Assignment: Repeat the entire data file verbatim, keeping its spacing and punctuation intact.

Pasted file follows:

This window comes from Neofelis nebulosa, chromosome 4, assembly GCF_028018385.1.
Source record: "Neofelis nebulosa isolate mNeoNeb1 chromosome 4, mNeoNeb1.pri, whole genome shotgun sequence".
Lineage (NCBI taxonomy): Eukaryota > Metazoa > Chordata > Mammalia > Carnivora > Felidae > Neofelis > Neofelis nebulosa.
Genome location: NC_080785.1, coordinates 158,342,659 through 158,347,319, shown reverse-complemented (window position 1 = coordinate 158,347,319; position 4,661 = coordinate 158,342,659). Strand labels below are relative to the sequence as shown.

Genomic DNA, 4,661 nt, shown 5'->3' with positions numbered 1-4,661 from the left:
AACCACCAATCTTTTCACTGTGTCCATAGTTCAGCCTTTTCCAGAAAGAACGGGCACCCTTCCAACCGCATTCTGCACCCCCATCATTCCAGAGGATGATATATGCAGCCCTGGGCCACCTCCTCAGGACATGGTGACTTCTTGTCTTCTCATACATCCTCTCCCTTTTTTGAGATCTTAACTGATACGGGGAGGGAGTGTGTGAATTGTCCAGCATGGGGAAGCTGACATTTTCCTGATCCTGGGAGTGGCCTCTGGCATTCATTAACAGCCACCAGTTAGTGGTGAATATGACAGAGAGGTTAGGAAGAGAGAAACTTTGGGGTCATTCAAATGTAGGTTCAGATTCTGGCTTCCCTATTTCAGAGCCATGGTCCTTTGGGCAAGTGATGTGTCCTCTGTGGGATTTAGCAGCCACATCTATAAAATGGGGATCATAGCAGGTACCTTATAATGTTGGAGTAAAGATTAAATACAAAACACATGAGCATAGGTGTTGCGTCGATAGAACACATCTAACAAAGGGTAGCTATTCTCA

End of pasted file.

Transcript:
This window comes from Neofelis nebulosa, chromosome 4, assembly GCF_028018385.1.
Source record: "Neofelis nebulosa isolate mNeoNeb1 chromosome 4, mNeoNeb1.pri, whole genome shotgun sequence".
Lineage (NCBI taxonomy): Eukaryota > Metazoa > Chordata > Mammalia > Carnivora > Felidae > Neofelis > Neofelis nebulosa.
Genome location: NC_080785.1, coordinates 158,342,659 through 158,347,319, shown reverse-complemented (window position 1 = coordinate 158,347,319; position 4,661 = coordinate 158,342,659). Strand labels below are relative to the sequence as shown.

Genomic DNA, 4,661 nt, shown 5'->3' with positions numbered 1-4,661 from the left:
AACCACCAATCTTTTCACTGTGTCCATAGTTCAGCCTTTTCCAGAAAGAACGGGCACCCTTCCAACCGCATTCTGCACCCCCATCATTCCAGAGGATGATATATGCAGCCCTGGGCCACCTCCTCAGGACATGGTGACTTCTTGTCTTCTCATACATCCTCTCCCTTTTTTGAGATCTTAACTGATACGGGGAGGGAGTGTGTGAATTGTCCAGCATGGGGAAGCTGACATTTTCCTGATCCTGGGAGTGGCCTCTGGCATTCATTAACAGCCACCAGTTAGTGGTGAATATGACAGAGAGGTTAGGAAGAGAGAAACTTTGGGGTCATTCAAATGTAGGTTCAGATTCTGGCTTCCCTATTTCAGAGCCATGGTCCTTTGGGCAAGTGATGTGTCCTCTGTGGGATTTAGCAGCCACATCTATAAAATGGGGATCATAGCAGGTACCTTATAATGTTGGAGTAAAGATTAAATACAAAACACATGAGCATAGGTGTTGCGTCGATAGAACACATCTAACAAAGGGTAGCTATTCTCA